London is lacking in neither excellent coffee nor cafes serving more than things that simply produce crumbs. But a combination of the two, with food that feels a little more restaurant-y, isn’t a given. The spots in this guide exist in very serious world of coffee roasting and brewing as well as running experimental kitchens. There are varying types of tacos as well as eggs with unexpected accompaniments, fried chicken sandwiches and fancy takes on McMuffins, and, of course, some brilliant (coffee) bean action to go with them.
There’s something distinctly New York-feeling about Esters, something a little bit East Village about this coffee spot in the north of London. Stoke Newington locals swear by their coffee and even more people swear by their eclectic breakfast and brunch options. Things are always changing here, from their soy-glazed pork-filled milk buns, to meatball and labneh sandwiches, or wildly delicious takes on French toast. Expect flavourful dollops with whatever’s paired with your golden yolk, be it a spoonful of anchoïade or a smear of chimichurri.
Currently closed for holiday
Though their coffee is good and their homemade pastries, cakes, and cookies quite irresistible (we’re looking at you salted caramel brownies) - it’s the weekend when you want to be eating at Bake Street. Their fried chicken sandwiches are McDz-like in the best possible way. Soft buns, crisp pounded chicken and completely inhaleable in under a minute. Gone in sixty seconds. Flavours, be it a Nashville-inspired hot chicken or a silky sweet and spiced makhani fried chicken, are above and beyond anything fast food-related though. Don’t ignore the tacos either. The birria consommé alone is superb and worth approaching like a cup of Bovril.
Does a fancy McMuffin-inspired breakfast muffin sound like exactly the kind of brunch you want to be eating ASAP? It should do and our personal history suggests that Juliet's will absolutely have you grooving towards a slice of pistachio cake as well. Excellent brunch and ingeniously named ‘hungover sauce’ aside, this 9-3pm Tooting café is also home to a spicy shrimp patty bun that brings the crowds, and a smoked pumpkin omelette that has a massive whack of lemon salmoriglio. It’s walk-in only and the flavours always wake us up.
The original Ozone still stands up as the most reliable all-day haven in Shoreditch when you need respite from Shoreditch. Open from 7am and serving until 3pm, there are the usual takes on Turkish eggs, granola, and stuff on sourdough. But then you’ve also got QCH-inspired mince on focaccia with piccalilli and gouda - a light start to any day - as well kedgeree, handmade pasta at lunchtime, smoked trout salad, and a consistently decent fried chicken burger.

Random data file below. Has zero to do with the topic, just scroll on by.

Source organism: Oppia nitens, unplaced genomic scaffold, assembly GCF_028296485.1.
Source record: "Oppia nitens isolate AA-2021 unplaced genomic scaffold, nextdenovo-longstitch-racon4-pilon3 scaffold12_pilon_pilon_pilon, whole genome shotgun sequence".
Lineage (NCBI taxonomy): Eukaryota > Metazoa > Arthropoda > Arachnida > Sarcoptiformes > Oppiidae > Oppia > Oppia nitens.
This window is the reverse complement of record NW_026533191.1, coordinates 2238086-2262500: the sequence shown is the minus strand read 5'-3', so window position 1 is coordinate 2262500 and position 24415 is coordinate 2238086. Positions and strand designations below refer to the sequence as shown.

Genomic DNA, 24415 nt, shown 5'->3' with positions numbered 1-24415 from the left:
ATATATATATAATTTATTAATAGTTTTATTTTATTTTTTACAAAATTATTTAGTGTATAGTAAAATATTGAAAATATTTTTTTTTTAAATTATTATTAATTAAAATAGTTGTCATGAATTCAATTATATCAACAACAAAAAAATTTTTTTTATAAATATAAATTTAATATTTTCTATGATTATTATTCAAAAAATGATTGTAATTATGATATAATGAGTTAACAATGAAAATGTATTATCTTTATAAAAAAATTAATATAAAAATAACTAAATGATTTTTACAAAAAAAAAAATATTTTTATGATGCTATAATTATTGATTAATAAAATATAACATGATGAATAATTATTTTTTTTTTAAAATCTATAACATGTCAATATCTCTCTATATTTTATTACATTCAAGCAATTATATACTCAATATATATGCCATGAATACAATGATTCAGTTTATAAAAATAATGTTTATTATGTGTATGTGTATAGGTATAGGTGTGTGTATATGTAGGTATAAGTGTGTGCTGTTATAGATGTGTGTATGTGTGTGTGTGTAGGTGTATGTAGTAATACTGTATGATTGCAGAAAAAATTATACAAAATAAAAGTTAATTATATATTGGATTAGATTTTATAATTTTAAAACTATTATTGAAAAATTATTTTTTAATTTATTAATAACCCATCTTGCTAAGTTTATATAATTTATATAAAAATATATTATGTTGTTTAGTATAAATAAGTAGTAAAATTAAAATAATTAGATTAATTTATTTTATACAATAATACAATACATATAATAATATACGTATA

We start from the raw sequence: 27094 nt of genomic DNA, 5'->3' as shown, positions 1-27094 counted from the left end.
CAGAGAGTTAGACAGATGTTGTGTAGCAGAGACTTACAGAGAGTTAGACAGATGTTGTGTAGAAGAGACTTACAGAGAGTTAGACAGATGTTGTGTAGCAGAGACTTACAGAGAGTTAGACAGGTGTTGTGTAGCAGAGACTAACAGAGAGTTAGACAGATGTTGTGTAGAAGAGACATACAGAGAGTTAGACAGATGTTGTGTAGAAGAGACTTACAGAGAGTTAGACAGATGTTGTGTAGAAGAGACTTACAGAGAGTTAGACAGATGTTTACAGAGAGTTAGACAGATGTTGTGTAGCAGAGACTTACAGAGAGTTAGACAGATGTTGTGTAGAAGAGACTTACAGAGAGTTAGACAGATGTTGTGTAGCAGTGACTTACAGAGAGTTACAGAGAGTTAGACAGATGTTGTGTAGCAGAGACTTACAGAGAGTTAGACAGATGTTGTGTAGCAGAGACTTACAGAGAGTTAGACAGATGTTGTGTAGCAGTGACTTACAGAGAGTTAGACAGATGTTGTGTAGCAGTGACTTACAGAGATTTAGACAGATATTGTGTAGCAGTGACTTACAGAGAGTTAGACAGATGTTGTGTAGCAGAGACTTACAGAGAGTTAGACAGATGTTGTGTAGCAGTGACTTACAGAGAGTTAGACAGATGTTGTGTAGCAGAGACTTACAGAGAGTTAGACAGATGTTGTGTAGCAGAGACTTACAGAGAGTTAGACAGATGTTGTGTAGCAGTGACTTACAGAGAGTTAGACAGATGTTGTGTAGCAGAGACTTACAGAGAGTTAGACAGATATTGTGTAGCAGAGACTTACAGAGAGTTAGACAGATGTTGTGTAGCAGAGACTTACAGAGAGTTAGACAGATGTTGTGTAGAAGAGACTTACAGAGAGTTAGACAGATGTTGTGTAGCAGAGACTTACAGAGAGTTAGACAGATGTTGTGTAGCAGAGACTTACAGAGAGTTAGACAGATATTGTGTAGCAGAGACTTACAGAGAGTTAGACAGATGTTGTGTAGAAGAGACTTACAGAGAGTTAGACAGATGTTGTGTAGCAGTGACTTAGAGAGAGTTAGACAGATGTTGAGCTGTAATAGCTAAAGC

Ever since Snackbar first opened there has been an irresistible sense of fun and flavour about the Dalston coffee shop and work space. Freddie Janssen’s menu tends to mix Southeast Asian and South American flavours, whether it’s a brilliant mortadella banh mi or a hash brown heavy breakfast burrito. Few things here don’t make you salivate and if the Doritos fried chicken sandwich is on, then you know what to do.
Catalyst Coffee Roasters + Cafe
Catalyst’s menu may have changed but their bacon sandwich remains. Wedged between doorstop slices of pan de mi bread it’s a ketchup-sodden breakfast of the traditionally British variety, with a little onion and dill relish thrown in there as well. That said with a recent change of chef in the kitchen, the Holborn roasters is going to be doubling down on its Greek-leaning food focus. There’s a chicken and tyrokafteri flatbread, a changing daily special, and more delicious details to come once we’ve put them all in our mouth.
There was a stage during one of the now buried periods of ‘lockdown’ where Pavilion provided hope, comfort, and a fish stew that transformed a Victoria Park bench into something quite reassuring for us. The east London bakery is a favourite for good reason. Bread and coffee from their Broadway Market spot is as essential as orange-coloured lenses and and a half-arsed Raya account, while their lakeside café in the park serves delicious homemade soups, sandwiches, and more every day.
Lanark is probably now best known for the being the teeny-tiny home of Dom’s Subs, where freshly-baked semolina subs are generously filled with mortadella, bresaola, and more cold cuts, or brisket and cheese whiz, or tenderstem broccoli with confit garlic, and other marinated vegetables. But this shoebox coffee stop on Hackney Road has always been a go-to spot for an espresso and a snack. Their kimcheese toastie is the nemesis to white t-shirts all over E2 and if they’ve got any eggs on, spicy or otherwise, we’d recommend getting them as well.
Hideaway is, much like its glorious fine dining big sister, Hide, pricey. But importantly it’s also worth it. The eclairs are rich, the croque madame is a soft, crispy cheese fest, and the pizzas come topped with quality things like truffle and wild thyme. The £18 lobster roll is the real star of the show at this Mayfair café though. It’s a rich, sweet hefty lunch that you’ll eat in Green Park with a big fat smile on my face.
You can get Allpress coffee from countless spots around London, but their two-storey Dalston Lane coffee shop and restaurant is the mothership. The food is eggs and avocado, caesar sandwiches and whatnot done well. Most of all, it’s worth looking out to see if they have any guest residences in. Recently there’s been Mystic Borek and Mangal II. Plus, they also have a spacious and secluded patio which is perfect for when the sun is shining.